2. An interesting twist that being an oppressor or abuser of power doesn't belong to white people only. The story describes mass killing in a very casual manner - and presumably black people killing other black people. Again, a cautionary tale about how power corrupts.


LindaJ^ (lindajs) | 2442 comments In Books I and II we saw history through different eyes than those who have written our text books. Book III, however, is just history that repeats itself over and over, regardless of ethnicity, religion, or color.


Marc (monkeelino) | 2877 comments Mod
Insightful answers all around--I'm really enjoying these discussion threads. We kind of move from slave narratives/historical pieces to free and/or historical black figures to blacks as agents of the system. Strikes me as an ending that could possibly be read as rather cynical--progress within the existing power structures equals the opportunity to become the oppressor. Too dark a reading on my part?

Stumbled across this article recently, which positions Keene's writing as a potential affirmative answer to whether today's writer almost has a moral obligation to base their fiction on past/present reality. Not really sure what I think of the dichotomy underlying the article (at least, the beginning of it).


Beverly | 142 comments Here is a quote from an article I was reading this morning that reminded me of how I felt about the historical research that went into stories and how this history was presented in such capable hands of Keene.

"There is no reason why, in principle, a novel may not have its basis in research that is as comprehensive as that of a scholarly work of history — indeed, there is no reason why the research may not be more comprehensive, and no reason why, in principle, a novelist’s portrayal of the past may not be truer and more accurate than that produced by a scholarly historian."


LindaJ^ (lindajs) | 2442 comments Great quote Beverly. It makes one think.


message 12: by Marc (new) - rated it 4 stars

Marc (monkeelino) | 2877 comments Mod
I think that's why a lot of us are drawn to fiction--it seems to provide an outlet for truth that is not available otherwise. It can inhabit or rewrite history. It can provide insight into the heart and mind in a way that nonfiction does not allow itself. The vicarious experience is one more likely to be understood and remembered. Perhaps...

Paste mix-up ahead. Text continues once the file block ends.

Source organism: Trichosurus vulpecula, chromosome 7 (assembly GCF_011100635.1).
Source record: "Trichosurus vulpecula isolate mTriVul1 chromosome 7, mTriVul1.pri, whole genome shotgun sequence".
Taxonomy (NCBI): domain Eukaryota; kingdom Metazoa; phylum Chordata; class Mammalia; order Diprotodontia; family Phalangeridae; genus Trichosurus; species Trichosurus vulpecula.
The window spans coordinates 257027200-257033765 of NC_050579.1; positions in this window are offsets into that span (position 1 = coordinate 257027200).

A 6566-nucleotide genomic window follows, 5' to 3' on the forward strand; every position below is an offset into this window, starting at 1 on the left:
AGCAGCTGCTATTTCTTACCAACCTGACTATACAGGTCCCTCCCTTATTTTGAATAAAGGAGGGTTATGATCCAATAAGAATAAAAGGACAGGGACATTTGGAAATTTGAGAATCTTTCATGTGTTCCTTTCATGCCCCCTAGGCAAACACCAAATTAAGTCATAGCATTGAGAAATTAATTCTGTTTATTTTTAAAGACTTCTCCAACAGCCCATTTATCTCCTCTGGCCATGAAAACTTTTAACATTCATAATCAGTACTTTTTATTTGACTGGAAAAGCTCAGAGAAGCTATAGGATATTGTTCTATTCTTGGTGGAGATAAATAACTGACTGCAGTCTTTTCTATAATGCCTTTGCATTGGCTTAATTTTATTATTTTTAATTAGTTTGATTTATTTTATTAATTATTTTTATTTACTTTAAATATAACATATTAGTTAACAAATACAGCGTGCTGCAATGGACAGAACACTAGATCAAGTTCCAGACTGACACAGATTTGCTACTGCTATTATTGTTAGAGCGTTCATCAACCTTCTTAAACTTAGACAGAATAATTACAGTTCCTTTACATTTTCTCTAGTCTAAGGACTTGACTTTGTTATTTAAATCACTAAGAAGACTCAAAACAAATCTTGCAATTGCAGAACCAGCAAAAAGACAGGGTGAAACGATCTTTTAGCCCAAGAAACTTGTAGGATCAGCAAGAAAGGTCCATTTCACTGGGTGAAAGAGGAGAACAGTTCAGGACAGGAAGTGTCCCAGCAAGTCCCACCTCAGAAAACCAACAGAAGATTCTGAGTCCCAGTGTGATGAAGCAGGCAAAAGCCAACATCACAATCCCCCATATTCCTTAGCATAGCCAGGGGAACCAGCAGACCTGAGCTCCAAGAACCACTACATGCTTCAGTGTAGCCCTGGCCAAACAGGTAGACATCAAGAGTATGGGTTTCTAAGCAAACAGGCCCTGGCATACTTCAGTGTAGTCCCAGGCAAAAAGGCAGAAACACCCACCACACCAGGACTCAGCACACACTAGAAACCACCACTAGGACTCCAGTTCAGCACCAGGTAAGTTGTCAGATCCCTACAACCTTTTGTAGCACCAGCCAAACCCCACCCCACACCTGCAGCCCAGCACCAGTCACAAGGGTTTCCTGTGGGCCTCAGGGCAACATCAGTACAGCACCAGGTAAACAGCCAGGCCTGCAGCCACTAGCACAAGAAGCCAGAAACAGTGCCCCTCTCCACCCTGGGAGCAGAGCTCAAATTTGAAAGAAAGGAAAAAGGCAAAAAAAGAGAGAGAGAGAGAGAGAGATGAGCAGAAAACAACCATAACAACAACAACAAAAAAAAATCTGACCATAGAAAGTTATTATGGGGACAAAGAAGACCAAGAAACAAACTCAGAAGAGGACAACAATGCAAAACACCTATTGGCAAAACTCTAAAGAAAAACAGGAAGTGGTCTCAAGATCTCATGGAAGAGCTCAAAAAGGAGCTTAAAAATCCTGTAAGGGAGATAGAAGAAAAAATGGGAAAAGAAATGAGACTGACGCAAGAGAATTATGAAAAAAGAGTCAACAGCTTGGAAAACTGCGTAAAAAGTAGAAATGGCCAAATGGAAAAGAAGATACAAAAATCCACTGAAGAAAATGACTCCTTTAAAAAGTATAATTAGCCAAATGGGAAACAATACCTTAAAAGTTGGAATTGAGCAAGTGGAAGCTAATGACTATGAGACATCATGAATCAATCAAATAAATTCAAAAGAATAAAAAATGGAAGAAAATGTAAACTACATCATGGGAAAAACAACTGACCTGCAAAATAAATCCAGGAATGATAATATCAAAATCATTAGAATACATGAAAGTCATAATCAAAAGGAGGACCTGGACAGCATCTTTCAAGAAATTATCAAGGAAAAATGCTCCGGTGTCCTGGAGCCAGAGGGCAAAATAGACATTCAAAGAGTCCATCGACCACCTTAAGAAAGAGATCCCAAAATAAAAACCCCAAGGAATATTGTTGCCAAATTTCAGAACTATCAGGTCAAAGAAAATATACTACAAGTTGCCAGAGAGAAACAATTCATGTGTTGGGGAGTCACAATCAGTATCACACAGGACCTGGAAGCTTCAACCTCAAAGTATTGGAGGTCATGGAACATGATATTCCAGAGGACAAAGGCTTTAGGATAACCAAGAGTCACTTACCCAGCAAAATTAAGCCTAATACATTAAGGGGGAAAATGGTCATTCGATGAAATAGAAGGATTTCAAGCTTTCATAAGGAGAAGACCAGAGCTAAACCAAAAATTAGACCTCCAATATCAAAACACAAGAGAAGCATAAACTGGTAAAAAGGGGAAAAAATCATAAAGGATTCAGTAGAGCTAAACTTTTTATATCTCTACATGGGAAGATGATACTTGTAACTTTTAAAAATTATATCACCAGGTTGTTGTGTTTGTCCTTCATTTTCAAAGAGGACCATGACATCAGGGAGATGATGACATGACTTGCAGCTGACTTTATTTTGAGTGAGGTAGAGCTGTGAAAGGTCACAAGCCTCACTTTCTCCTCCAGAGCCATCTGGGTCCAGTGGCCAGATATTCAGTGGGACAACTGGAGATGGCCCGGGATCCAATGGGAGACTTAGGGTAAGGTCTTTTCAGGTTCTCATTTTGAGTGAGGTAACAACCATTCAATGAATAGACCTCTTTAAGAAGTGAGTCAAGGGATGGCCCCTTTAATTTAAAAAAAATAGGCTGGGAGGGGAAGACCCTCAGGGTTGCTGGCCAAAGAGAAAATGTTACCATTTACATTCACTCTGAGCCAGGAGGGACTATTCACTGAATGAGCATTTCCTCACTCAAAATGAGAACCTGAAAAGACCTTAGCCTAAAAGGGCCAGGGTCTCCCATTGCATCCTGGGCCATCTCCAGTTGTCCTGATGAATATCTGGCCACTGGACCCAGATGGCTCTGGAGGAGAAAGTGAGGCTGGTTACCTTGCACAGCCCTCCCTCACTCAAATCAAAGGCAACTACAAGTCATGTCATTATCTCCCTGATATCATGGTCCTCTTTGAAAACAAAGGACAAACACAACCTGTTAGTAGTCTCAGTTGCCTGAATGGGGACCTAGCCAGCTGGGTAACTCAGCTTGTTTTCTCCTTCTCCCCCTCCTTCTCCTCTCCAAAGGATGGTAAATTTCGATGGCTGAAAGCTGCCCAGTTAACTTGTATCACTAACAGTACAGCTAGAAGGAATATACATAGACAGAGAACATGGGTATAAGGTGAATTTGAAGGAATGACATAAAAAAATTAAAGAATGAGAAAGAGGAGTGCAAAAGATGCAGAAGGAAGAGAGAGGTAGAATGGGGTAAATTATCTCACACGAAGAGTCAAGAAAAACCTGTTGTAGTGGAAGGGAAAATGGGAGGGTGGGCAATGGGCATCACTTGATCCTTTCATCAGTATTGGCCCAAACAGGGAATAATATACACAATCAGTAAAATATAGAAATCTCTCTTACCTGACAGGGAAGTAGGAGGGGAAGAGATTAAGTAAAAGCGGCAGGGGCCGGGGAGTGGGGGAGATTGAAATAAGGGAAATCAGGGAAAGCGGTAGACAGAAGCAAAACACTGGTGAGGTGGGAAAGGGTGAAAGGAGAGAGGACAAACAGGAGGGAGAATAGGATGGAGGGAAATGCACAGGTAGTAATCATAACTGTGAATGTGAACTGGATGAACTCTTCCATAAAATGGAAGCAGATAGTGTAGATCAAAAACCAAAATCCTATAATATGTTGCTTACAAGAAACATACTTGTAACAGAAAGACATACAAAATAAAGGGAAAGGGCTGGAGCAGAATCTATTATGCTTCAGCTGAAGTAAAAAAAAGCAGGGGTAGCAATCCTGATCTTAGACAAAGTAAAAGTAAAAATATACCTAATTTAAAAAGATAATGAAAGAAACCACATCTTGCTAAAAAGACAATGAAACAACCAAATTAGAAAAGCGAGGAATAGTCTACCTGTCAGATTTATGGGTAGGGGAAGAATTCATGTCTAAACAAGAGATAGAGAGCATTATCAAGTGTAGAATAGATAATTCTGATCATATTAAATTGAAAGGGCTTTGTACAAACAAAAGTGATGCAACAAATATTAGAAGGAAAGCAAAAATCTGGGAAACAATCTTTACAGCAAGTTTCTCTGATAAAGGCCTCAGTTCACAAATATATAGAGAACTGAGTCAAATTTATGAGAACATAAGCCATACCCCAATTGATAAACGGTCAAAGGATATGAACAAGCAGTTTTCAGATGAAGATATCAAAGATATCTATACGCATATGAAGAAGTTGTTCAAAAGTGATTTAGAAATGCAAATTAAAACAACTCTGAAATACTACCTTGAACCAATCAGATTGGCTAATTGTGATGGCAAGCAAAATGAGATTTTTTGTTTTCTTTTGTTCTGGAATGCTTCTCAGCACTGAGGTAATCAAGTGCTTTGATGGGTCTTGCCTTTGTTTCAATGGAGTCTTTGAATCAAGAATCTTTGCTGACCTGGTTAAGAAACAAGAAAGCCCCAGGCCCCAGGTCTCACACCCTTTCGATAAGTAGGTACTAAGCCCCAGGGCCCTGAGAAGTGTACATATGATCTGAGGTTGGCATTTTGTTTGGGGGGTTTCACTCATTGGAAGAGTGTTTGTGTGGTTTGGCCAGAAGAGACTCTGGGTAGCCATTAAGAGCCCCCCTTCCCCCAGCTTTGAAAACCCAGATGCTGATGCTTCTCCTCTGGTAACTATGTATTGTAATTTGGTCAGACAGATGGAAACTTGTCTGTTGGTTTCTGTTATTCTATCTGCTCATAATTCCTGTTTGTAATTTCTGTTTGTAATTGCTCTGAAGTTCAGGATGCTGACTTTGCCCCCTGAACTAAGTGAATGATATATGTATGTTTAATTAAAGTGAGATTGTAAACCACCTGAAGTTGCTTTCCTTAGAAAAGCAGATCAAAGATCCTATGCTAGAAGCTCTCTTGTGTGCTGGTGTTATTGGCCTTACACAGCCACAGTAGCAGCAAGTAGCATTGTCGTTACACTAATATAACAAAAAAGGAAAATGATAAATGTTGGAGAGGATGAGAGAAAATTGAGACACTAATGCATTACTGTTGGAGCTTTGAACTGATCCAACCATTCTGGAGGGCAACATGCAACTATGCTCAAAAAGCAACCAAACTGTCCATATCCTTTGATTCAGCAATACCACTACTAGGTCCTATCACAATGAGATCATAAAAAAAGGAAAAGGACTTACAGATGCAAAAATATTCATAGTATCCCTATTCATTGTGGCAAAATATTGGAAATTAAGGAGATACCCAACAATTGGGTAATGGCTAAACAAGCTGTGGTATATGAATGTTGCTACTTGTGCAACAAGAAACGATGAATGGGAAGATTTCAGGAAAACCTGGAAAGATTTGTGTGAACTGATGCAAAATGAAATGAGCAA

Kristina | 66 comments I am not sure what to think about Book III. When the story started I was intruiged but then it become more tiresome to read and for my taste it was a bit too long.

All in all, I liked Counternarratives, but I think I missed out so many references and I would have missed more if I would not have read it in a group read. I do not like to research facts and persons than appear in a story, because than I have the feeling to interrupt my reading process, so this made it difficult for me to understand the stories.

I love the idea behind Keene's project, but it is a book you need to take your time for reading.


Jessica Izaguirre (sweetji) | 122 comments I was able to go back to this and finish Book III. I had the same feeling as Kristina, although it was intriguing and I enjoyed the first person somewhat poetic prose, I got a bit bored with it and felt it was too long.
Since Keene has used real historical figures and information I often kept thinking, is this fiction, were these real people? In a way I wish I knew if these were real people or not from the start of the story.

Overall, my favorite story was Carmel's, but I feel Book II had stronger stories altogether. It was a very deep and interesting reading, counternarratives, and I will try my hands on another Keene for sure.


message 15: by Marc (new) - rated it 4 stars

Marc (monkeelino) | 2877 comments Mod
Sounds like Book III was almost universally every one's least favorite here in these discussion threads.

Kristina, I definitely think Keene is one of those writers that aims to disrupt your reading process. I know many a reader who do not enjoy that sort of thing. In many cases, I did not learn about the backgrounds until I posted in these threads (or read other posts).

Like you, Jessica, I'm interested in getting my hands on some more of his work.